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NHS offered life-saving drug, a ray of hope for several women

by Rishika Choudhury

Date & Time: Nov 10, 2022 8:00 PM

Read Time: 1 minute

With a new immunotherapy drug, the National Health Service (NHS) of England has recently offered a ray of hope to several women battling a deadly form of breast cancer. The National Institute for Health and Care Excellence (NICE) has approved the drug, pembrolizumab, for use in up to 1600 women per year - and it is said that the drug can make tumours 'disappear.' Pembrolizumab will now be used to treat triple-negative breast cancer, an aggressive form of the disease that affects people aged 40 and younger disproportionately.

According to trials, the drug reduces the chances of the disease progressing by almost two-fifths when used with chemotherapy. Pembrolizumab might also help cancer disappear before surgery which can save women from the need for invasive operations.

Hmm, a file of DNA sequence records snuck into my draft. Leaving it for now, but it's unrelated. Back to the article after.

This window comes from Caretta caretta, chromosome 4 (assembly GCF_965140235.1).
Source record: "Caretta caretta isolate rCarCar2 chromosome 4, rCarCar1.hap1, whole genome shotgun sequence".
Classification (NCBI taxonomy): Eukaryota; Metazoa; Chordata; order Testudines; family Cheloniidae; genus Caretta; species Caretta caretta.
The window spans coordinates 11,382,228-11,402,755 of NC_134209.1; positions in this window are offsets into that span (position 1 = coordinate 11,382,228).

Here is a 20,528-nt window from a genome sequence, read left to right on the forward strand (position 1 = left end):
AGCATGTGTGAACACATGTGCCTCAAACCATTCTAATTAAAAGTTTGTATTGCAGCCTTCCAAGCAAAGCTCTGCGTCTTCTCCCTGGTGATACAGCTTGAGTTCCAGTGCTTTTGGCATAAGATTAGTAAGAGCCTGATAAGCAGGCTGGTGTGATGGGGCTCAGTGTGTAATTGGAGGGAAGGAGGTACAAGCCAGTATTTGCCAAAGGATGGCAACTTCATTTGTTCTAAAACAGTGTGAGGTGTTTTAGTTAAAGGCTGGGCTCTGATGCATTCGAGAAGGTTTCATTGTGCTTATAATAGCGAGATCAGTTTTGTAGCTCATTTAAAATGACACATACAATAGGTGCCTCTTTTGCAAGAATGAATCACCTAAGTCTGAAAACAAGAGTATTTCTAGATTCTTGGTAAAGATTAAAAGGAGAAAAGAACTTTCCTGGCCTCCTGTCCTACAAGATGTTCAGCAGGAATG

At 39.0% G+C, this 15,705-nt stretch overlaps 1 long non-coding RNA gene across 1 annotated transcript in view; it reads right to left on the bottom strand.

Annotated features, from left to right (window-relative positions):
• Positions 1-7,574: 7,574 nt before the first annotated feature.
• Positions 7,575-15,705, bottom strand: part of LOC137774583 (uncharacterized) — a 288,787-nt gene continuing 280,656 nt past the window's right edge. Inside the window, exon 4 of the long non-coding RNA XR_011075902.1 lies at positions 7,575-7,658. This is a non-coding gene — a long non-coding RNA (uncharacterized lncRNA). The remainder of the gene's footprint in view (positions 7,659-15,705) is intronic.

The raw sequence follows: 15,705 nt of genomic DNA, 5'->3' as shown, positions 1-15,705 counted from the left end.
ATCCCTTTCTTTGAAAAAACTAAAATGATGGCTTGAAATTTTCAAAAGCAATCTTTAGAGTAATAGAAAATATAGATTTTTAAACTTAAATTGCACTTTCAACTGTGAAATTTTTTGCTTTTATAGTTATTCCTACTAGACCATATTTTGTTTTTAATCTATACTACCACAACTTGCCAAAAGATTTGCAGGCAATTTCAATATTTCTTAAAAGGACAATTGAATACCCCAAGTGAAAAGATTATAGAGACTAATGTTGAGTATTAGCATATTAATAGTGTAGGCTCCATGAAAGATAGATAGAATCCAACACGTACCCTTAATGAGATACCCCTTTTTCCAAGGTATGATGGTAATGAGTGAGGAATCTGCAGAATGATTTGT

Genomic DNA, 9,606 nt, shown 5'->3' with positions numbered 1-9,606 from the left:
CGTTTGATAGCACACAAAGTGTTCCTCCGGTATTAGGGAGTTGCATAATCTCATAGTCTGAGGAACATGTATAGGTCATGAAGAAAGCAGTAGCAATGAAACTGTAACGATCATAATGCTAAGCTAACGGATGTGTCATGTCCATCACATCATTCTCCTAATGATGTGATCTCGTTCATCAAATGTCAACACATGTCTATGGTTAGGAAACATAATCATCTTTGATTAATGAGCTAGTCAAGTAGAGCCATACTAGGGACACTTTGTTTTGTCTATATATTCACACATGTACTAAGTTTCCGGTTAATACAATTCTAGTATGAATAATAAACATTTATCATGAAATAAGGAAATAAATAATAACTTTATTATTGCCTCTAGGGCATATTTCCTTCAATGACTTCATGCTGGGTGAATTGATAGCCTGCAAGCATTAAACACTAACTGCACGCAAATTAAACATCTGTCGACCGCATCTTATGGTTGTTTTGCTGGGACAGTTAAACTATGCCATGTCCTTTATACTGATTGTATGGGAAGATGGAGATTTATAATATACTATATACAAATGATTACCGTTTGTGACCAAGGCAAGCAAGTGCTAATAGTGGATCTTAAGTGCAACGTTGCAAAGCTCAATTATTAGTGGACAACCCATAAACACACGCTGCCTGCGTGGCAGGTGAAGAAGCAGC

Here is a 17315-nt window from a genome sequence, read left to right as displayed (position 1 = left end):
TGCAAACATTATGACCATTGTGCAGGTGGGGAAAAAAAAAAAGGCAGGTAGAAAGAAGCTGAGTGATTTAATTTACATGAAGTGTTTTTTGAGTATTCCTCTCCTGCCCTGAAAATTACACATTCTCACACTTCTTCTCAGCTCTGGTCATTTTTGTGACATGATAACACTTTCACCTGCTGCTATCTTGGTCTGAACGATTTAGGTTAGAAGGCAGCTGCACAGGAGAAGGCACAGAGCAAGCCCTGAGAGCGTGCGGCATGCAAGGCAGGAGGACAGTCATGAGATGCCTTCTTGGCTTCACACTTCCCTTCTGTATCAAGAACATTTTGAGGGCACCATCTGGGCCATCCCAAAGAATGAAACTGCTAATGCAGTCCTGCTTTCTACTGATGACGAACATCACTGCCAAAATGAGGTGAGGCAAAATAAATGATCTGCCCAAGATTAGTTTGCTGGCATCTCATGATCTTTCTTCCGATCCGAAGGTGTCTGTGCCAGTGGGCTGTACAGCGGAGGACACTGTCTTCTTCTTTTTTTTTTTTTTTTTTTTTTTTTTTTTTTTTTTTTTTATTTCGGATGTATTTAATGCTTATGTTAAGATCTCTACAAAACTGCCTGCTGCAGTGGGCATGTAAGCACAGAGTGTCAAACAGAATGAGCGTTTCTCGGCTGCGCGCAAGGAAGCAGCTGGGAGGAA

How drug function in the body

The drug is injected into the bloodstream via a drip to stimulate the immune system to fight cancer cells. The drugs target proteins on the surface of immune cells, putting a stop to their debilitating effects. The treatment became available on the NHS on November 8th. The health body also stated that it has reached a confidential discount agreement with the drug's manufacturer, MSD, to fund the drug immediately at a listed price of £91,000 per patient.

The new breast cancer drug will only be given to patients who are at the highest risk and who doctors believe are best-suited based on the factors that determine whether or not a patient is fit for treatment.

“This is a hugely significant moment for women — the NHS has struck a new deal to roll out a potentially life-saving drug for patients suffering with the most aggressive form of breast cancer that has been traditionally very difficult to treat. It is fantastic news for around 1,600 women across the country each year who have either been diagnosed with triple-negative breast cancer or will be in the coming years — it will give hope to those who are diagnosed, and prevent cancer from progressing, allowing people to live normal, healthy, lives,” said chief executive of NHS England, Amanda Pritchard.

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